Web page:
How and when does this "groaning intercession" by the Spirit take place? Through the believer who is used as a vessel (i.e. the groaning is performed by the believer himself/herself, influenced by the Spirit)? Or is the intercession performed by the Spirit directly, without the believer's intervention and thus without being necessarily aware of it?

I think Paul knows what the Spirit is doing, but still it is impossible to express it. 1. Cor. 2:15: "A Spiritual person evaluates everything", however points out that (and the context) that a person who has the Spirit can see some of the effects of the Spirit.

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In the beginning God created the heavens and the earth. And the earth was a formless and desolate emptiness, and darkness was over the surface of the deep, and the Spirit of God was hovering over the surface of the waters. ﹘ Genesis 1:1-2

At the birth of all creation the Spirit of God “was hovering” over the waters. This imagery of the waters at creation calls to mind the waters of childbirth, one of the underlying metaphors that weave through the texts of both the OT and NT. In the passage in question, Paul’s use of the metaphor recalls the verses of Genesis, as if to say that creation is still in the process of becoming or of realizing the full vision of what God wants it to be.

  • For we know that the whole creation groans and suffers the pains of childbirth together until now. ﹘ v. 22

Together with creation, we too, as recipients of the first fruits of the Spirit, groan within ourselves.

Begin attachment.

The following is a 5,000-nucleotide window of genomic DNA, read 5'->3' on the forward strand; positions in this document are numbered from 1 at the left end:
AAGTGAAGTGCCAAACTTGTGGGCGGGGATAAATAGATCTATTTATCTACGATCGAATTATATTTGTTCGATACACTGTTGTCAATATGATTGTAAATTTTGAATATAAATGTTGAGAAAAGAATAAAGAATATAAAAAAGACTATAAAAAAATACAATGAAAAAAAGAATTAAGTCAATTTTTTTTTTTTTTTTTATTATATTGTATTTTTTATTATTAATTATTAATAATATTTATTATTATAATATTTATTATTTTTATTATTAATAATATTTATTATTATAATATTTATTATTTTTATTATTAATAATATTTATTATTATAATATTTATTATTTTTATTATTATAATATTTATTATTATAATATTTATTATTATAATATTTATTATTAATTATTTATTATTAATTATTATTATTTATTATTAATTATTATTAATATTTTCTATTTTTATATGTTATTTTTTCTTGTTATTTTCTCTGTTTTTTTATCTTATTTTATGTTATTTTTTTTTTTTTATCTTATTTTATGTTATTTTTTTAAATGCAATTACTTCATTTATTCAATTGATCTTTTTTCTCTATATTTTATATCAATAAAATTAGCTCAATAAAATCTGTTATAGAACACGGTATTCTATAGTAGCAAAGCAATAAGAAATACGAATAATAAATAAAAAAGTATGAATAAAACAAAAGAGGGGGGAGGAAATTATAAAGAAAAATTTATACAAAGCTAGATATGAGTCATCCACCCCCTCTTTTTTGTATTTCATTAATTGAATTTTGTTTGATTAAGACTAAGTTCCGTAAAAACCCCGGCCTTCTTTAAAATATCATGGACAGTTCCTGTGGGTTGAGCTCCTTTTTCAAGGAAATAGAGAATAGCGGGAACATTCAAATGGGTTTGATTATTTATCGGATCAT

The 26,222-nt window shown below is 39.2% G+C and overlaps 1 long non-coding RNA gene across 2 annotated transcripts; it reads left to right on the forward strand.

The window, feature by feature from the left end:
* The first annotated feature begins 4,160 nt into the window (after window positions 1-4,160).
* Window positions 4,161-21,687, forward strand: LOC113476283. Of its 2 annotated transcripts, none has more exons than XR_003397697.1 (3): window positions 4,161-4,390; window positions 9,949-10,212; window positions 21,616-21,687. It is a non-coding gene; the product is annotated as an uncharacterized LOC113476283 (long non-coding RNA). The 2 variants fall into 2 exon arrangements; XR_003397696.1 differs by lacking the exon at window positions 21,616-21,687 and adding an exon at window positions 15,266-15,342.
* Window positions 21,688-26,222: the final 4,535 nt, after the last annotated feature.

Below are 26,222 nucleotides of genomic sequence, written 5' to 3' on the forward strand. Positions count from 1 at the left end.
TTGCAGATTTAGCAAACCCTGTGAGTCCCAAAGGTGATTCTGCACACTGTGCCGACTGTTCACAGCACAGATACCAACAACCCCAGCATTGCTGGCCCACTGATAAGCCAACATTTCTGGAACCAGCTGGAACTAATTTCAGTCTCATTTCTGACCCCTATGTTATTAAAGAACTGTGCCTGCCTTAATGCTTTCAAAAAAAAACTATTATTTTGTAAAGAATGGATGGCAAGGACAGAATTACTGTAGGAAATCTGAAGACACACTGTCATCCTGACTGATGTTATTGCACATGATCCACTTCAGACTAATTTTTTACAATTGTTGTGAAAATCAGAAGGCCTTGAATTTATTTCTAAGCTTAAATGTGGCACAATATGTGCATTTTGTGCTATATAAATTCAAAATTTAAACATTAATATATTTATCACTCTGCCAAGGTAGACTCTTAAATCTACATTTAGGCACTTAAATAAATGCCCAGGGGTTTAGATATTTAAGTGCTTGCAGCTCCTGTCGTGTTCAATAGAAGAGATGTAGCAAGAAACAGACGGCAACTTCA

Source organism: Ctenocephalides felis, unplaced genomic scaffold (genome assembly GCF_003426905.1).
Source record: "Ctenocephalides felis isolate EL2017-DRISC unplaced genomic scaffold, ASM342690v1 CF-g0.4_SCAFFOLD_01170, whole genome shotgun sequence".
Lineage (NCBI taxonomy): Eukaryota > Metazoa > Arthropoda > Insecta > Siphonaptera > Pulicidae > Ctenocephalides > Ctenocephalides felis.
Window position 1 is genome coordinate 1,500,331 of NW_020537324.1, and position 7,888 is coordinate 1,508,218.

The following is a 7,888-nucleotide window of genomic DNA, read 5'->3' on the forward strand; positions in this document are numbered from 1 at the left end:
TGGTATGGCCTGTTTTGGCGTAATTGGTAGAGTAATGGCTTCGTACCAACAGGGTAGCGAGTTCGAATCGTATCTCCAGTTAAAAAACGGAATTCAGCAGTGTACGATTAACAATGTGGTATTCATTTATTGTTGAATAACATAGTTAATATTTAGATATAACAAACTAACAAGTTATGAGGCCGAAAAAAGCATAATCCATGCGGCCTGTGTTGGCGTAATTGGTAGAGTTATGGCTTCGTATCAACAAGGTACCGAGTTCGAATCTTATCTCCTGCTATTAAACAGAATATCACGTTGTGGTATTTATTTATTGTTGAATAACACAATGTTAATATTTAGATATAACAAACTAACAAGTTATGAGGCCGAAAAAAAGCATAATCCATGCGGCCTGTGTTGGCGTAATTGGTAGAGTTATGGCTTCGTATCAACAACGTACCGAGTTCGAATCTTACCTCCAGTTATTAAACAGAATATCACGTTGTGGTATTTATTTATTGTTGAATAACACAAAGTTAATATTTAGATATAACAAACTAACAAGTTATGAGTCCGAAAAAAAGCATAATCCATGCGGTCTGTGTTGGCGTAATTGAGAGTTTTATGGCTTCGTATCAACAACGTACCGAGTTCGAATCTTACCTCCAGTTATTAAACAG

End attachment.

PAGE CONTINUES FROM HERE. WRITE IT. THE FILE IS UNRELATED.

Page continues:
• And not only that, but also we ourselves, having the first fruits of the Spirit, even we ourselves groan within ourselves, waiting eagerly for our adoption as sons and daughters ﹘ v. 23

The word “groan” evokes a sense of aching, a longing and yearning. Together with creation, we are anxiously waiting to be freed from subjection to futility and corruption, to be redeemed and reborn, as it were, as the children of God.

  • For the creation was subjected to futility, not willingly, but because of Him who subjected it, in hope that the creation itself also will be set free from its slavery to corruption into the freedom of the glory of the children of God. ﹘ vv. 20-21

And we are waiting in hope, but in a hope that we cannot fully grasp or see.

  • For in hope we have been saved, but hope that is seen is not hope; for who hopes for what he already sees? ﹘ v.24

Because of our limitation, i.e., we cannot see that for which we are to hope and pray, the Spirit comes to our aid and intercedes for us. The Spirit “testifies with our spirit” (v.16, emphasis added). This is a joint testimony, a prayer that is manifest, not in words, but by groanings that well up from deep within us.

  • Now in the same way the Spirit also helps our weakness; for we do not know what to pray for as we should, but the Spirit Himself intercedes for us with groanings too deep for words. ﹘ v. 26

  • “And He who searches the hearts knows what the mind of the Spirit is, because He intercedes for the saints according to the will of God” ﹘ v. 27